With the backdrop of 10 eventful editions, the 11th version of PIFF promises more variety, more movies and greater insight and entertainment into the international cinematic world.

 

Festival Website here

 

Entries must reach PIFF Office on or before 15 November, 2012. Late entries will be accepted only at the discretion of the Festival Director.

17th International Film Festival Of Kerala

Both as an industry and as an art form Malayalam cinema faced uphill challenges by the end of the last century. Grooming better cinematic sensibility among the people with the support of film societies was one important task. Finding avenues abroad for filmmakers was another. Smoothening the relation between the Government and film bodies and among the film bodies themselves was urgently required. Welfare of film artistes had to be ensured. Government formed the Kerala State Chalachitra Academy to address these and kindred problems.

International Film Festival of Kerala (IFFK) was one of the chief planks of the Academy. In fact Government had started IFFK in a modest way from 1994 onwards. Under the leadership of Academy it soon emerged as one of the important film events of the world. IFFK has a competition section for films from the Asian, African and Latin American films. The non competition section includes inter alia contemporary world cinema and films of great masters. The marketing section is gathering importance year after year.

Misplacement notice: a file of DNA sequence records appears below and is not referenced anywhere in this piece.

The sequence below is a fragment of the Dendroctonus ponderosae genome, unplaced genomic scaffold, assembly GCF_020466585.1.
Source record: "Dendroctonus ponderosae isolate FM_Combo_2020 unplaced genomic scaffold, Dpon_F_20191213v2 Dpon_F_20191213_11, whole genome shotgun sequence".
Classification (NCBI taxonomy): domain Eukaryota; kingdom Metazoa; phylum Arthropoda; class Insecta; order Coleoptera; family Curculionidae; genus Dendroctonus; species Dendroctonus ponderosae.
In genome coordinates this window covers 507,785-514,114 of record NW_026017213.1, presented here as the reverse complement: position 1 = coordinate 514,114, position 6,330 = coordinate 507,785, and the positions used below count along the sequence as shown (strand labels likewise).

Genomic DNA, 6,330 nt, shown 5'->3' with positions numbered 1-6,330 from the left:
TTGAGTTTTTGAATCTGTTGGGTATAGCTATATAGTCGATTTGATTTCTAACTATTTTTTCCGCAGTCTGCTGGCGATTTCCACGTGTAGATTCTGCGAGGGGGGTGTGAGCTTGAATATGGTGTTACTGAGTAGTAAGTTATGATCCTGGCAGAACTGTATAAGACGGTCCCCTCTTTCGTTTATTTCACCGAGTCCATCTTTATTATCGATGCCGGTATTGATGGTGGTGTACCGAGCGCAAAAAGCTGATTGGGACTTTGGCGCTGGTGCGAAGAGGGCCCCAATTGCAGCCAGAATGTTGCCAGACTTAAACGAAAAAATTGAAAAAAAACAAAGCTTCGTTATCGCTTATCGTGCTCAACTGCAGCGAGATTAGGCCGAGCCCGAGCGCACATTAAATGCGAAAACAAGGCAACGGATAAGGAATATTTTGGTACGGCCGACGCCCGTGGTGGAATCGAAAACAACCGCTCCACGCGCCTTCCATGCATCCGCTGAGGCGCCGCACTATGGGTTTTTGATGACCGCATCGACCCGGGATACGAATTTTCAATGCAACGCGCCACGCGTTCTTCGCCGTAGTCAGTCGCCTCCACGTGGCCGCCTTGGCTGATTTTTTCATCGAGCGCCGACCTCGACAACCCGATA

Kerala State Chalachitra Academy,
Sasthamangalam,
Thiruvananthapuram,
Kerala,
India- 695010.
Phone:2310323, 2312214
Fax: +91-471-2310322
Email: info@iffk.in

 

Website here

BYOFF 2013

The Bring Your Own Film Festival (BYOFF) is a film festival that began in 2004 on the beaches of the temple town Puri, in the Indian state of Orissa.
Its uniqueness lies in the fact that there is no formal screening or qualifying process, but rather it is a forum for independent filmmakers. Anyone can just walk-in, register, and exhibit his work. The festival has proven to be popular and has generated considerable interest in the Indian film-making community.[1] In this Film Festival, Any film maker can bring their film to the festival and screen it. Not only filmmakers, but also artists from other fields like music, theatre, painting, sculpture, dance, literature and photography are encouraged to participate and show their work.DearCinema

Third Eye 11th Asian Film festival, Mumbai

6th December to 13th December 2012, Mumbai

 

Contact details are here.

 

Spectrum Asia
Contemporary Asian films will be showcased in this section to capture the cinematic trends in Asian countries.
First / Second Film Competition
The Festival is starting a competition of first or second film made by Asian director. Director of the film must have debuted not before before one year of the festival.
This competition will be adjudged by an International Jury.
Best Film will be awarded Trophy + cash prize of US$ 2,000.
Best Short Film Competition
Many aspiring young directors and film school students in Asia are making digital short fiction films. 8th Asian Film Festival is organising Short Fiction Film Competition. The idea is to hunt new talents in direction.
Short Fiction Film made two years before the festival are eligible. Duration should be upto 30 minutes and in digital format – preferably DVD. Running time of more than 30 minutes will be at the discretion of Festival Director.
This competition will be adjudged by an International Jury.